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Gender Roles in Much Ado About NothingHow do gender roles influence Much Ado About...
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The roles of gender, more specifically the role of women, are contrasted in Shakespeare's 'Much Ado About Nothing'. Hero is a quiet, obedient, shy and feminine woman who marries the valiant, manly and noble Claudio. Claudio acts as if he has purchased Hero, and she is his asset. This relationship was one view of the role of gender; a patriarchal family with a dominating male and an obedient female.
However, the relationship with Benedick and Beatrice is much more different. Beatrice is an outspoken, intelligent, witty and confident woman who possesses masculine characterisitcs, like a need for revenge. She enjoys exchanging insults with Benedick (which shows the instability of their relationship at the end of the play), and their relationship is almost equally run by both male and female (if it wern't for commonly accepted social trends that males ruled in this time, Beatrice would probably make the relationship matriarchal!)
Posted by wanderista on October 3, 2013 at 11:24 AM (Answer #4)
The play is all about gender roles. Men are much more flat than the women. Don John is a flat character, Benedick is rounder, and Claudio is too dense for words. But in Beatrice & Hero, Shakespeare has created an interesting study. Beatrice is strong & witty; Hero is her polar opposite, quiet & milktoast-like.
Beatrice's sharp words convey her active & intelligent mind (even if many of her barbs are directed at male oppression). Conversely, the reticient Hero is pushed around, unfairly blamed for infidelity, & miserable. Although audiences were not yet accepting of an unmarried woman, and Beatrice marries, Beatrice is still a postive female character.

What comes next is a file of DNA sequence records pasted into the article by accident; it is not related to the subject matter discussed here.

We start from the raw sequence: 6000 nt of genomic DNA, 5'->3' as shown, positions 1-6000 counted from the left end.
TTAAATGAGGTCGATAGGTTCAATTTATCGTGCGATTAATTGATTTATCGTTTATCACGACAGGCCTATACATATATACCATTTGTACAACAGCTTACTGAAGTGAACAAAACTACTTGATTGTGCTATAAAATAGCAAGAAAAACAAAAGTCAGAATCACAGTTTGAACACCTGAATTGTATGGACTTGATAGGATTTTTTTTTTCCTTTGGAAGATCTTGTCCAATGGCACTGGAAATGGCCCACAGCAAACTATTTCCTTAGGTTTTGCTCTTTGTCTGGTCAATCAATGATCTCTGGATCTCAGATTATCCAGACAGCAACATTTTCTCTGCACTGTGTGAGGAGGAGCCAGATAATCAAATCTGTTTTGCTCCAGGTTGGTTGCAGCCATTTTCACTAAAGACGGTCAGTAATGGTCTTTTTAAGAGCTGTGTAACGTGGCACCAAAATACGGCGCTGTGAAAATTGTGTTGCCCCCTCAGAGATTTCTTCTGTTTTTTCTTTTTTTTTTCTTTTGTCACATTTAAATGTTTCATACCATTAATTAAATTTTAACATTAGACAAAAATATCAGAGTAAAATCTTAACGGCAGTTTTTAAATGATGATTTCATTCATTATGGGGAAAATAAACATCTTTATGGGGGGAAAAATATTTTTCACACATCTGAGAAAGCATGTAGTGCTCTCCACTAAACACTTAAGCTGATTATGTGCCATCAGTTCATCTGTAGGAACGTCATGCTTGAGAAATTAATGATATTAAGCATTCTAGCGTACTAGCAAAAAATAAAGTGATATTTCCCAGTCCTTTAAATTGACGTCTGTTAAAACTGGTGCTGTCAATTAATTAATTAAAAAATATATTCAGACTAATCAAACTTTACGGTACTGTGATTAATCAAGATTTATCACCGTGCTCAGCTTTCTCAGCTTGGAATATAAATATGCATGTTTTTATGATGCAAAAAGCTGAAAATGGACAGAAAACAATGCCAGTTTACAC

Here are a couple of quotes that help make the pointed difference between Beatrice & Hero:
In Act 2, Scene 1, Beatrice denounces Benedick to her uncle:
"He that hath a beard is more than a youth, and he that hath no beard is less than a man; and he that is more than a youth is not for me; and he that is less than a man, I am not for him."
In Act 4, Scene 1, Hero is falsley accused of cheating on her would-be husband, Claudio. Instead of standing up for herself as Beatrice would have, she simply tries, and fails, to defend her honor:
O, God defend me! how am I beset!
What kind of catechising call you this?
To make you answer truly to your name.
Is it not Hero? Who can blot that name
With any just reproach?
Posted by jamie-wheeler on December 17, 2007 at 4:14 AM (Answer #2)
One of the best examples of the limitations of gender roles occurs after Hero is denounced. Beatrice is despondent that she, as a woman, can not challenge Claudio for what he has done. She wants to act out her rage at the injustice but her position as a woman and her weaker physical form limits her from doing so. Here is the exchange between herself and Benedick:
BENEDICK BEATRICE BENEDICK BEATRICE
Is there any way to show such friendship?
A very even way, but no such friend.
May a man do it?
It is a man's office, but not yours.
Is Claudio thine enemy?
Is he not approved in the height a villain, that
hath slandered, scorned, dishonoured my kinswoman? O
that I were a man! What, bear her in hand until they
come to take hands; and then, with public
accusation, uncovered slander, unmitigated rancour,
--O God, that I were a man! I would eat his heart
in the market-place. (Act IV, scene i)
She clearly identifies the position of challenging Claudio as a "man's office" and, like Lady Macbeth, desires to be a man so that she can fulfill her wishes.
Posted by sullymonster on December 17, 2007 at 6:41 AM (Answer #3)
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